In modern Turkish and Kurdish studies in the last two decades, there has been a wide selection of research on topics such as Turkish secularism and nationalism, Turkish political Islam and conservatism, Kurdish insurgency and political violence, the Turkish Left and Kurdish nationalism, and Turkish Islamism and democratization. However, one specific field has been mostly understudied: the emergence and dynamics of Kurdish political Islam. This is where Mehmet Kurt's Kurdish Hizbullah in Turkey: Islamism, Violence and the State fits into the broader literature. Based on extensive ethnographic research along with in-depth interviews, Kurt introduces the organizational dynamics and the ideological and philosophical worldview of Kurdish Hizbullah, i.e., the Party of God. It should be noted that Kurdish Hizbullah should not be conflated with Lebanese Hizbullah, mostly a Shia Islamist group, while Kurdish Hizbullah is predominantly a Sunni Islamist organization. Although Kurdish Hizbullah was influenced and inspired by the Iranian Islamic Revolution, Ikhwan al-Muslimun (the Muslim Brotherhood) in Egypt has been one of the main role models for Hizbullah in Turkey.
The book is mostly centered on the question, "What is Hizbullah and how can it be analysed as a form of belonging?" (p.7). In other words, the study is mostly a biographical account of Kurdish Hizbullah and an introduction to its historical emergence and evolution since the late 1970s. Mehmet Kurt contextualizes Kurdish Hizbullah as a militant Islamist clandestine organization with an action strategy (rather than theory and debate) by looking at regional, national and local sociological conditions. First, the emergence of political Islam in the broader Middle East as a reaction to colonialism, secular Arab nationalism and Western modernity in the second half of the twentieth century is discussed in relation to the founding of Kurdish Hizbullah in the late 1970s in the Kurdish town of Batman in southeastern Turkey.
The author initially discusses how early Hizbullah members and their late leader, Huseyin Velioglu, read Said-i Nursi (1876-1960), the Kurdish Islamic modernist who inspired the Turkish and Kurdish Islamic movements, political parties and NGOs since the 1970s. Yet, he particularly emphasizes how the top cadres of the organization built the ideology of Hizbullah based on the readings of Hasan al-Banna and Sayyid Qutb of the Egyptian Ikhwan movement and Said Hawwa from its Syrian branch. Moreover, the leading figures of the Iranian Islamic Revolution of 1979, primarily Ayatollah Khomeini and Ali Shariati, seeded the militant, revolutionary and action-based raison d'être of the Kurdish Hizbullah. As Kurt argues, the Kurdish Hizbullah received ideological, organizational and military training by Iran in the 1980s, but the organization hardly became Iran's satellite group in Turkey. Iran's support for Hafez al-Assad in Syria, who crushed the Muslim Brotherhood in the 1982 Hama massacre, disappointed the Kurdish Hizbullah and later distanced the organization from Iran in the 1990s. Iran's pressure to convert Kurdish Hizbullah into a Shia-based organization did not work, either.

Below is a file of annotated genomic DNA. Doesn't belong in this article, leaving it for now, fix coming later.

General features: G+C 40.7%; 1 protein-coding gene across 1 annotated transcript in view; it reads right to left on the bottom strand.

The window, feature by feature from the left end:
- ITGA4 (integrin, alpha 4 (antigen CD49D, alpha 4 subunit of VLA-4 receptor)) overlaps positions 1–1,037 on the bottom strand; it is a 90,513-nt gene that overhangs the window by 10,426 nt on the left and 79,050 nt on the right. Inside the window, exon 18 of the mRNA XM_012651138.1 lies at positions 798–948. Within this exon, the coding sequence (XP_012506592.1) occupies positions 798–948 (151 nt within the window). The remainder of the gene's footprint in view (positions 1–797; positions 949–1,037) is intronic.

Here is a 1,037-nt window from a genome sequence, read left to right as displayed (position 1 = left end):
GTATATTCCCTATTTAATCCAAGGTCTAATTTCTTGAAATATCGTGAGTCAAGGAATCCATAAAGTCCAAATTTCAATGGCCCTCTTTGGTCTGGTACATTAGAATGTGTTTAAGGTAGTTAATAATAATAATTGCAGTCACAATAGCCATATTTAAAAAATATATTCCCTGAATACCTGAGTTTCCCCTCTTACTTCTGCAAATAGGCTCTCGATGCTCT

The second sociological and historical context the author analyses is the relationship of the secular Turkish Republic, based on Western modernization, with Islam and religious groups. Since the Western-oriented secular mind-set of the Turkish Republic did not directly fit with the conservative and traditional Islamic identity, Islamism in Turkey became mostly a grassroots opposition to the state identity within which the National Vision (Milli Görüş) movement emerged in the late 1960s under the leadership of Necmettin Erbakan. The main contemporary Islamist political parties, including Recep Tayyip Erdogan's AKP government in today's Turkey, were mostly born out of the Milli Görüş movement. Many leading figures of the Kurdish Hizbullah were also socialized within Milli Görüş circles in the 1970s, but certain differences — such as seeing the Turkish state as taghut (an authority that seizes God's power and will) in the pan-Islamist discourses — later led to separation among some Turkish and Kurdish Islamists. It should be noted here that this separation within Islamic circles was not necessarily based on ethnic differences (Turkish vs. Kurdish) per se. However, the division within the leftist revolutionary circles in 1970s Turkey was mostly due to different approaches to the Kurdish ethnic identity. The Marxist-Leninist foundation of the insurgent pro-Kurdish PKK (Kurdistan Workers' Party) in the late 1970s was a result of such a division within leftist circles.